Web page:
The third new entrant this week is Sicko, Michael Moore's expose on the state of health care in our country. A lightning rod for criticism, Moore has become the punching bag for the Fox News crowd, who assail his credibility at every turn. Meanwhile, his latest offering has already shown signs of alienating a portion of the fan base that passionately supported his unprecedented box office hit documentary, Fahrenheit 9/11. The movie targets no less than Democratic presidential frontrunner Hillary Clinton for her campaign's financial support from the health care industry. Simultaneously, some of the political bigwigs he targeted with his last documentary are using a key sequence from Sicko, Moore's visit to Cuba for healthcare comparisons, as the impetus for revenge. He is under investigation by the Treasury Department for violating this country's long standing embargo of the Castro regime through the actions documented in Sicko. All of this means another batch of inflammatory rhetoric about the movie, its author, and anyone else who comes within ten feet of this thing. This also indicates a great deal of free publicity will be given to the product, making it almost certain to become one of the top five grossing documentaries of all time. For our own part, BOP looks forward to another six weeks of feedback from politically motivated readers who want us to either lionize or demonize the work of the documentarian. BOP can save you all a lot of trouble by saying that all we care about is the box office, and Sicko appears likely to make about $10.8 million this weekend from only 441 venues. This would be a striking per-venue average if it happens as expected.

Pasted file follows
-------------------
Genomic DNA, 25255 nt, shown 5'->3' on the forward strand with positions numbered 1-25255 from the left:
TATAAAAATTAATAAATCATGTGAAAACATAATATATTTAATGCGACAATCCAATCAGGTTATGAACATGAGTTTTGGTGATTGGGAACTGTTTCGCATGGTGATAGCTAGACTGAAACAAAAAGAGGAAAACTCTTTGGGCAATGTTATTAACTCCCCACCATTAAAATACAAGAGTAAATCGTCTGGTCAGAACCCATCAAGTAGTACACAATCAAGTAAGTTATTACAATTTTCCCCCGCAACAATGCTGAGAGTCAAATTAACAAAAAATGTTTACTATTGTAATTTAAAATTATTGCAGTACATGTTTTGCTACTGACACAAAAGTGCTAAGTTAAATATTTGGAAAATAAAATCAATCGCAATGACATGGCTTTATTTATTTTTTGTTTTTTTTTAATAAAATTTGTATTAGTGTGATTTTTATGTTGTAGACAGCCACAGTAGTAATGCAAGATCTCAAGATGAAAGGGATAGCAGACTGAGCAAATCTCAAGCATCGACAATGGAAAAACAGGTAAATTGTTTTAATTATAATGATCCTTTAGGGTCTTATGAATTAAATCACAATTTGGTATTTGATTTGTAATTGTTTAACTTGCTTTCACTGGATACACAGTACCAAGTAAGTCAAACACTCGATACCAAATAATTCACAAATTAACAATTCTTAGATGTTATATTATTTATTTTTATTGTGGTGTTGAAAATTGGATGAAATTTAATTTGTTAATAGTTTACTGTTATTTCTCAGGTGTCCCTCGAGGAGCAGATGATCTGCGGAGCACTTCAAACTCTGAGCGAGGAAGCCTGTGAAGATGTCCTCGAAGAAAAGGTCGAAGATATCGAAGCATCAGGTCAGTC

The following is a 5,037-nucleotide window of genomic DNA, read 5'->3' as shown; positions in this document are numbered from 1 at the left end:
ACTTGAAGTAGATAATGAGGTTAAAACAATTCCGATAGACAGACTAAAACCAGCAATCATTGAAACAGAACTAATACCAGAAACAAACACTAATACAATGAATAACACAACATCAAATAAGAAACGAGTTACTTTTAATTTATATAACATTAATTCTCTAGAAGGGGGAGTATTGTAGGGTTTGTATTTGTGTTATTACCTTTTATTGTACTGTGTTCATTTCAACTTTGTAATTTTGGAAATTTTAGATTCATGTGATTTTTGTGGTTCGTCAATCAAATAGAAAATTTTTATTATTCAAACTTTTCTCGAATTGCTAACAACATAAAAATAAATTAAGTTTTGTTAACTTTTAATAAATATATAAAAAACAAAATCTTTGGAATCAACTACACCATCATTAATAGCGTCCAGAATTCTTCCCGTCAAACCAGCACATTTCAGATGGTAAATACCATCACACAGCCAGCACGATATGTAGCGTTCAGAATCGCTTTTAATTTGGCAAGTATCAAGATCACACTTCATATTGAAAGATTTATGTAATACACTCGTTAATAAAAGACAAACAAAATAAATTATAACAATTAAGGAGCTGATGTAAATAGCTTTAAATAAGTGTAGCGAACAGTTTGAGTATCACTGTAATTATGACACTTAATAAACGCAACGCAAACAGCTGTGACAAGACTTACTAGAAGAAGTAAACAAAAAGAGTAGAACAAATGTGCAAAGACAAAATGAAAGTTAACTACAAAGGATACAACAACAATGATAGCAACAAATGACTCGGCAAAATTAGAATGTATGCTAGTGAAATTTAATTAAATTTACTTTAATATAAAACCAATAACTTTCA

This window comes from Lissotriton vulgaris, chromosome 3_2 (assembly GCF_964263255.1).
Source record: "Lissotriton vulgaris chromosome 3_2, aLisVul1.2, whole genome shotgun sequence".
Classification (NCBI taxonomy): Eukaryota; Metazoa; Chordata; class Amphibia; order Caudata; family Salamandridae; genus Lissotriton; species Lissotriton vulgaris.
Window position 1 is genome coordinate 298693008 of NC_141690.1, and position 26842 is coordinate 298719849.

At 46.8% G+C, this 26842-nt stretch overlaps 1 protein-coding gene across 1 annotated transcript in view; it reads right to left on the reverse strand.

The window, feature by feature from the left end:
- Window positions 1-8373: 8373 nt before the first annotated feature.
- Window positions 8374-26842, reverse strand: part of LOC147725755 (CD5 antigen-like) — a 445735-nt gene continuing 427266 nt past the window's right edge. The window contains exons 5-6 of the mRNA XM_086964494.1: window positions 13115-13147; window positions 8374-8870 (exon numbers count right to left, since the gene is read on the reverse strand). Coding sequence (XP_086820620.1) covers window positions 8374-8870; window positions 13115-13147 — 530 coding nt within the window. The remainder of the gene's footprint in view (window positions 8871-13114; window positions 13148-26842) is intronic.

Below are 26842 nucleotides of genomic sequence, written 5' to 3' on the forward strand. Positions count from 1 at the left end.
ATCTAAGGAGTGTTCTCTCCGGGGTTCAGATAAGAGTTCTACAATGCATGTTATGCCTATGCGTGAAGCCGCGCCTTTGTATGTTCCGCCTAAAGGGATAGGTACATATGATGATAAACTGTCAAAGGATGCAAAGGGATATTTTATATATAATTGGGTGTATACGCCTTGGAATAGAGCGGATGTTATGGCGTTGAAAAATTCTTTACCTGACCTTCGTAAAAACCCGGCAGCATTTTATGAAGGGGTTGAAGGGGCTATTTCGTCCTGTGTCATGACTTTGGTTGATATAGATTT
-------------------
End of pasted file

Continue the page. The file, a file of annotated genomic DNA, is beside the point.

Also opening this weekend is Evening, with a decent venue count of 977. The film is notable in that it is based on a novel by Susan Minot. She adapted the screenplay with Michael Cunningham, which was enough to attract all kinds of talent to the project. Claire Danes, Toni Collette, Meryl Streep, Vanessa Redgrave and Natasha Richardson (Redgrave's real-life daughter) are all featured. Two of those five are Academy Award winners (Streep and Redgrave), and another is a past nominee (Collette). Even with the talent involved, though, it's a movie with fairly limited appeal and marketing. Look for around $3.6 million on the weekend, though just a touch more might be enough to break it into the top ten.
With regards to holdovers this weekend, the big stories are whether Evan Almighty will start to behave like a family film and whether 1408's buzz translates to box office legs. Under any circumstance, all of the titles in release should experience very good box office over the next ten days as consumers enjoy the benefits of the July 4th holiday calendar configuration this year. A lot of vacation days will be used over this period, and that always means a significant increase in box office for all titles in release.